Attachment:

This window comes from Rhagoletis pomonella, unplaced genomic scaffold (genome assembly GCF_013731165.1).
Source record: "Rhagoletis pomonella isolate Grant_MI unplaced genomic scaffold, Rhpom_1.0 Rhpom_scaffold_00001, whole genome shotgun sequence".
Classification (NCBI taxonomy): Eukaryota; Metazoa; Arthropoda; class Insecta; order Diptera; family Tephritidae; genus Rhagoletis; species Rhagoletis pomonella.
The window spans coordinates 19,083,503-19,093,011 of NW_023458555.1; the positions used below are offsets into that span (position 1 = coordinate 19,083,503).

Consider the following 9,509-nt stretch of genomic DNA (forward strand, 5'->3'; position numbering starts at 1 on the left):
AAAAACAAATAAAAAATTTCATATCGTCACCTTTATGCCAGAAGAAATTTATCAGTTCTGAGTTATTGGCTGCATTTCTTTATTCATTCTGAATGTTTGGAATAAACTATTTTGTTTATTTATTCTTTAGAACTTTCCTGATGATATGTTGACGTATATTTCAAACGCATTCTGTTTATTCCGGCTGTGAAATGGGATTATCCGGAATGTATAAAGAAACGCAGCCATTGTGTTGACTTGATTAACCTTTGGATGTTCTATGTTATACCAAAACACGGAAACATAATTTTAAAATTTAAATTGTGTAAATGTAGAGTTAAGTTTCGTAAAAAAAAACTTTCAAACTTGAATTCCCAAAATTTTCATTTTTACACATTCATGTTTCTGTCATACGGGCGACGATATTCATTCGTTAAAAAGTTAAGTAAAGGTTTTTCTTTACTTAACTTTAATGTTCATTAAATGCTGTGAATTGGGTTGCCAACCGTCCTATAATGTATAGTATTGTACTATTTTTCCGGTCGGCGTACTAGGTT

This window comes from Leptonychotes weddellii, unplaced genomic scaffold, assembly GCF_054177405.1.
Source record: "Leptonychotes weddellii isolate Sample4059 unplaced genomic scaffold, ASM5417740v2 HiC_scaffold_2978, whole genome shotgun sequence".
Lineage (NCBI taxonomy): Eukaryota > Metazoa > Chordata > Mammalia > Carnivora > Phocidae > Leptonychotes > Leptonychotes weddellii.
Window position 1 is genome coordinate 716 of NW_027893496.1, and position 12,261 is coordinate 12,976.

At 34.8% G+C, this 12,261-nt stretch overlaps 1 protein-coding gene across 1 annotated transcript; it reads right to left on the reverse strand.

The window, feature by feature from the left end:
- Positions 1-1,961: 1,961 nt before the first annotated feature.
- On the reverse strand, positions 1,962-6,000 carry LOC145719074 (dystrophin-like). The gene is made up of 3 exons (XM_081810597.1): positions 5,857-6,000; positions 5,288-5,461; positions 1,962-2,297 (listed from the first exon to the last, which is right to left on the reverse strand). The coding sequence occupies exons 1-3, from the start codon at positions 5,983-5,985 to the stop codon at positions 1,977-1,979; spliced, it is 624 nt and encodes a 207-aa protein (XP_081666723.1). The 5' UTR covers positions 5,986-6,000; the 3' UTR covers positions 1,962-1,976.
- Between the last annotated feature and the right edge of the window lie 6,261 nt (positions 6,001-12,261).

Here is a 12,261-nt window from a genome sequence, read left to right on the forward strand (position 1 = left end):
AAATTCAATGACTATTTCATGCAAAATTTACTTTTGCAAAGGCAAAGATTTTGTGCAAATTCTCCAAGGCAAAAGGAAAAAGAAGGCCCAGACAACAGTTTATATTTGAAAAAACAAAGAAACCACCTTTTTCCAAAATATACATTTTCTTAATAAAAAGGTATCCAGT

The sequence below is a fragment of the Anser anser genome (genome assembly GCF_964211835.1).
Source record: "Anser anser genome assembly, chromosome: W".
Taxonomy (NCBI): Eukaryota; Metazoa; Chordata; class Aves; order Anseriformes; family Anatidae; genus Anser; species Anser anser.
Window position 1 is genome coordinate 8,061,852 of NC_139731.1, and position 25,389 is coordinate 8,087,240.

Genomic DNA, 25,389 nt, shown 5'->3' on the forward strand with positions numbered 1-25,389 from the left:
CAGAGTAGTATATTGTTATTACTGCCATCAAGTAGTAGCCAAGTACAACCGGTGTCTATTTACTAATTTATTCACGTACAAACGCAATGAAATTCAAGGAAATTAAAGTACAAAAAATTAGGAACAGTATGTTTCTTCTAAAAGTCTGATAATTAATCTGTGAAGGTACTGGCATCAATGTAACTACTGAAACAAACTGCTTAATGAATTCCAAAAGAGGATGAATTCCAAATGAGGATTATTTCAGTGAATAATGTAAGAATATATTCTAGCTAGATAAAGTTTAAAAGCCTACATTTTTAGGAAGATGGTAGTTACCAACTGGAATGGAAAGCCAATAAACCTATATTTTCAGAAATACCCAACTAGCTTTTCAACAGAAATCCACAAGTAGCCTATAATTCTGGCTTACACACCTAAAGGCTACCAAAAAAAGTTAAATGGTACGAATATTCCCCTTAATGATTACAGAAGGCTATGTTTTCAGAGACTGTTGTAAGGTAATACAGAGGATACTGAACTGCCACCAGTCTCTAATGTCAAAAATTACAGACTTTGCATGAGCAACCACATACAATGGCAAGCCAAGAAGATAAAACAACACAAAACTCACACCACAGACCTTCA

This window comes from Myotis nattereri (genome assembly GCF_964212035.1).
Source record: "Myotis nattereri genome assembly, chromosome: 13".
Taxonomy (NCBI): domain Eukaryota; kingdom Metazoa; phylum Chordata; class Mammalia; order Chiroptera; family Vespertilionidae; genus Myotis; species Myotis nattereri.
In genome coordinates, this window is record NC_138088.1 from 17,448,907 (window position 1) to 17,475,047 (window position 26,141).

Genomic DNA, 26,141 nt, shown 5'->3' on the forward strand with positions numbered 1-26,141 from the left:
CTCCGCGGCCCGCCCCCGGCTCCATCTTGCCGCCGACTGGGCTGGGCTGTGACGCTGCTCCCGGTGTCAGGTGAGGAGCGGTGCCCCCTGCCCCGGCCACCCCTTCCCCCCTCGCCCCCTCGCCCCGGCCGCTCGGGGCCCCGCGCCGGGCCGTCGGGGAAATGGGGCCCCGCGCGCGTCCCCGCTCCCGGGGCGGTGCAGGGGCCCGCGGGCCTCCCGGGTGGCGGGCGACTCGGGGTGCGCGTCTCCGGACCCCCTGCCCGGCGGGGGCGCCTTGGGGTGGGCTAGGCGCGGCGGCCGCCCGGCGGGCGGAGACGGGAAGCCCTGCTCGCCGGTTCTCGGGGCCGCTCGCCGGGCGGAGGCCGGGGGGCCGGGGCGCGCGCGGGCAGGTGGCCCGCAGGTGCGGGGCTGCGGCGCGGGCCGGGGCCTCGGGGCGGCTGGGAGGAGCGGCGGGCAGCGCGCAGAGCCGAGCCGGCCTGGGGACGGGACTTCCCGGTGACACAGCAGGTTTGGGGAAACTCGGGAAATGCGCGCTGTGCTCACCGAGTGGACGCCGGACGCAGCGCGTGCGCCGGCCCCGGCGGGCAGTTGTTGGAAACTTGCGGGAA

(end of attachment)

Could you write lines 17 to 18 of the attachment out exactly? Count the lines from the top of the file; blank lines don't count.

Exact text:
AAATTCAATGACTATTTCATGCAAAATTTACTTTTGCAAAGGCAAAGATTTTGTGCAAATTCTCCAAGGCAAAAGGAAAAAGAAGGCCCAGACAACAGTTTATATTTGAAAAAACAAAGAAACCACCTTTTTCCAAAATATACATTTTCTTAATAAAAAGGTATCCAGT

The sequence below is a fragment of the Anser anser genome (genome assembly GCF_964211835.1).